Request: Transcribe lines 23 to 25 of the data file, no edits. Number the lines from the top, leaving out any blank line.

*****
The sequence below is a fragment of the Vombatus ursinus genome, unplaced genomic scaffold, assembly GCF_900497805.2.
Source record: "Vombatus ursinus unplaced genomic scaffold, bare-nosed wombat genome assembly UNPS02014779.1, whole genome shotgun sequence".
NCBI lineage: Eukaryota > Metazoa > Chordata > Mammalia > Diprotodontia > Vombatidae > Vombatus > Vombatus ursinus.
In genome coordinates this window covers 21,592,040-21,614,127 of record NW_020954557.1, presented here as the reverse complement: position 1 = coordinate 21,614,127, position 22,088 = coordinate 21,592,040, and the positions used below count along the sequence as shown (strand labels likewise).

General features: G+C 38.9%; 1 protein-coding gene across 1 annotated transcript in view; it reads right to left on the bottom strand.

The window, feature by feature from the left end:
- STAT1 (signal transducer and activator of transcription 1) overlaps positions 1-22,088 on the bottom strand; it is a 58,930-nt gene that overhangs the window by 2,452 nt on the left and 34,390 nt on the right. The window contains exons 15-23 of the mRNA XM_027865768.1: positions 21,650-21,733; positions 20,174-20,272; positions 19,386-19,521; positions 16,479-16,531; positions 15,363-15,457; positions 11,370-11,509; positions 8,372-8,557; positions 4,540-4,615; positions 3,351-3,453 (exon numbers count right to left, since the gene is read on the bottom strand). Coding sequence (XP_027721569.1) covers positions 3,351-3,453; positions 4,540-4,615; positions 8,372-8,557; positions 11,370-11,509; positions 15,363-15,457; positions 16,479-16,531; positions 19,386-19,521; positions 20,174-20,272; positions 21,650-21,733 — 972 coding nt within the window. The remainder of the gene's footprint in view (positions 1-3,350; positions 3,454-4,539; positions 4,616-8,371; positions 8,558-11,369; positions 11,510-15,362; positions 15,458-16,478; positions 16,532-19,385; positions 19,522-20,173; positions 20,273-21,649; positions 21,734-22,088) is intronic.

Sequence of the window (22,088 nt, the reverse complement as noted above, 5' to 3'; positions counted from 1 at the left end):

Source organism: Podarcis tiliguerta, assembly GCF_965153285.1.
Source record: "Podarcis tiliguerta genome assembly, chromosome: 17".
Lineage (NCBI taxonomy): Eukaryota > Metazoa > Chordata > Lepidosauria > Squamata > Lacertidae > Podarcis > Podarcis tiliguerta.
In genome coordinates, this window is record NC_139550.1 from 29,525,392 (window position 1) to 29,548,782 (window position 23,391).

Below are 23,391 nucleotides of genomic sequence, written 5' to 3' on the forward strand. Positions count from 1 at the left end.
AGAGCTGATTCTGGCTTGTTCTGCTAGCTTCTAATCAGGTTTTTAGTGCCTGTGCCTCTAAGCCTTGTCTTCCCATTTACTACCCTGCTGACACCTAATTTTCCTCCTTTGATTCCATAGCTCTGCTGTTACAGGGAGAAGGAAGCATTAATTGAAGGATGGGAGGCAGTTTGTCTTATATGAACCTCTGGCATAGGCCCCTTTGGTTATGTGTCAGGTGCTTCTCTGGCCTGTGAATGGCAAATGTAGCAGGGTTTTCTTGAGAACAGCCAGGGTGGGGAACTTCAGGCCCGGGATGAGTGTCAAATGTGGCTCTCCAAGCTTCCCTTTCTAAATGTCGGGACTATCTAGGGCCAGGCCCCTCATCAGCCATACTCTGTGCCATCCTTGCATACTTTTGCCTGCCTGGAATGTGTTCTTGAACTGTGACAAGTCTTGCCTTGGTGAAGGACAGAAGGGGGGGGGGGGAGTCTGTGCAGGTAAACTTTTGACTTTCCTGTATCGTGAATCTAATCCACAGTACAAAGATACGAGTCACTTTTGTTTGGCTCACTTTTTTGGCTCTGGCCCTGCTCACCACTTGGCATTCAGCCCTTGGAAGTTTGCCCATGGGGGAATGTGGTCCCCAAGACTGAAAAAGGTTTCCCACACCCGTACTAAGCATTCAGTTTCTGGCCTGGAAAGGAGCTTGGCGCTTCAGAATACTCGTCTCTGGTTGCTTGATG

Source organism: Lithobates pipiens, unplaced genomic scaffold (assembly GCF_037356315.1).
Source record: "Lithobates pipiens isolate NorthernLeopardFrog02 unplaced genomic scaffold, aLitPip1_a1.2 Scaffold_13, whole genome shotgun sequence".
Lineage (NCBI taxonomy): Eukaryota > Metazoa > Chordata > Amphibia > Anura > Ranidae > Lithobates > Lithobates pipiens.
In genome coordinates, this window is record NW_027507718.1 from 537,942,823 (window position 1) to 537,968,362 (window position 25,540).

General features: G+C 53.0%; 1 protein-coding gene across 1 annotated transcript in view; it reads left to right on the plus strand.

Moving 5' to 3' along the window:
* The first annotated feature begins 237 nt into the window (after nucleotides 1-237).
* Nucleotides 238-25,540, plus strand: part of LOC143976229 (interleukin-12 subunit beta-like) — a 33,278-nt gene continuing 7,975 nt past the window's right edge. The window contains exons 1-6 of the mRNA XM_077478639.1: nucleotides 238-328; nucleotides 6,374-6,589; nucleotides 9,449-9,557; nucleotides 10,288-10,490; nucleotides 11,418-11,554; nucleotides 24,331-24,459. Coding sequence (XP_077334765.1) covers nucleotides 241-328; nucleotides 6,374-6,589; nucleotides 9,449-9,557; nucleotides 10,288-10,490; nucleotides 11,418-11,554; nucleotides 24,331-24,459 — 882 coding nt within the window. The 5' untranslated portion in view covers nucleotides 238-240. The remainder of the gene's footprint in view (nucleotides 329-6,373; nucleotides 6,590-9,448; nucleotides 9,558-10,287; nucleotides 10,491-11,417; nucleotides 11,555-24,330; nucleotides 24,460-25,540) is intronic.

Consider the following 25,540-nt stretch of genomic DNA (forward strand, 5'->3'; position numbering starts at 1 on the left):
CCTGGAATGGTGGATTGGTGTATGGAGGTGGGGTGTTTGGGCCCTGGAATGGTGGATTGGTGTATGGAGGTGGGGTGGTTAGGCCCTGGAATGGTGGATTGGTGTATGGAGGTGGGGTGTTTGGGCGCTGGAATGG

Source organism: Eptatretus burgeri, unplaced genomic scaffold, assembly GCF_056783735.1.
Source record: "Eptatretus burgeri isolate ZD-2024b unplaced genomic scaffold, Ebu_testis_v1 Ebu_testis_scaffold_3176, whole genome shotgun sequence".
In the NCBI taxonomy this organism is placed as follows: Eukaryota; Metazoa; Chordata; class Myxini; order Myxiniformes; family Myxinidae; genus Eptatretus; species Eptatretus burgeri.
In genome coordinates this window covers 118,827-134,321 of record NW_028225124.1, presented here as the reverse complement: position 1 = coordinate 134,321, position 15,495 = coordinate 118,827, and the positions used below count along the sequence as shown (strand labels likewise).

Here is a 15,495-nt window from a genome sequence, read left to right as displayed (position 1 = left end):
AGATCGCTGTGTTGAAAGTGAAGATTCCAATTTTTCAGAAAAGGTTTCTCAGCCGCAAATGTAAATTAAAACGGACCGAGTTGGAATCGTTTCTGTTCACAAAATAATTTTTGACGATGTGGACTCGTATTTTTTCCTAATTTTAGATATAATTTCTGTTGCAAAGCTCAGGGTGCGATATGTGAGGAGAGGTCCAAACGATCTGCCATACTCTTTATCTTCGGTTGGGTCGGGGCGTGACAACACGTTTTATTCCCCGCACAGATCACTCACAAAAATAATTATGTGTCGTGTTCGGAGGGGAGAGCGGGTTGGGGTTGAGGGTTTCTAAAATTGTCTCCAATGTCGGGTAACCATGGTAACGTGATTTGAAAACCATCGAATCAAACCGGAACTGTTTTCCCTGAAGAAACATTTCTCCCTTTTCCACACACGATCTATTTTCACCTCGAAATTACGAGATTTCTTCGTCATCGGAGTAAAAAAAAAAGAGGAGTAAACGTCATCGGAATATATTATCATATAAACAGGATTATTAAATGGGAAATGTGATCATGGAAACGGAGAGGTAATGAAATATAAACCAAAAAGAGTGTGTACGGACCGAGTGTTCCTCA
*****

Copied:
Consider the following 25,540-nt stretch of genomic DNA (forward strand, 5'->3'; position numbering starts at 1 on the left):
CCTGGAATGGTGGATTGGTGTATGGAGGTGGGGTGTTTGGGCCCTGGAATGGTGGATTGGTGTATGGAGGTGGGGTGGTTAGGCCCTGGAATGGTGGATTGGTGTATGGAGGTGGGGTGTTTGGGCGCTGGAATGG

Source organism: Eptatretus burgeri, unplaced genomic scaffold, assembly GCF_056783735.1.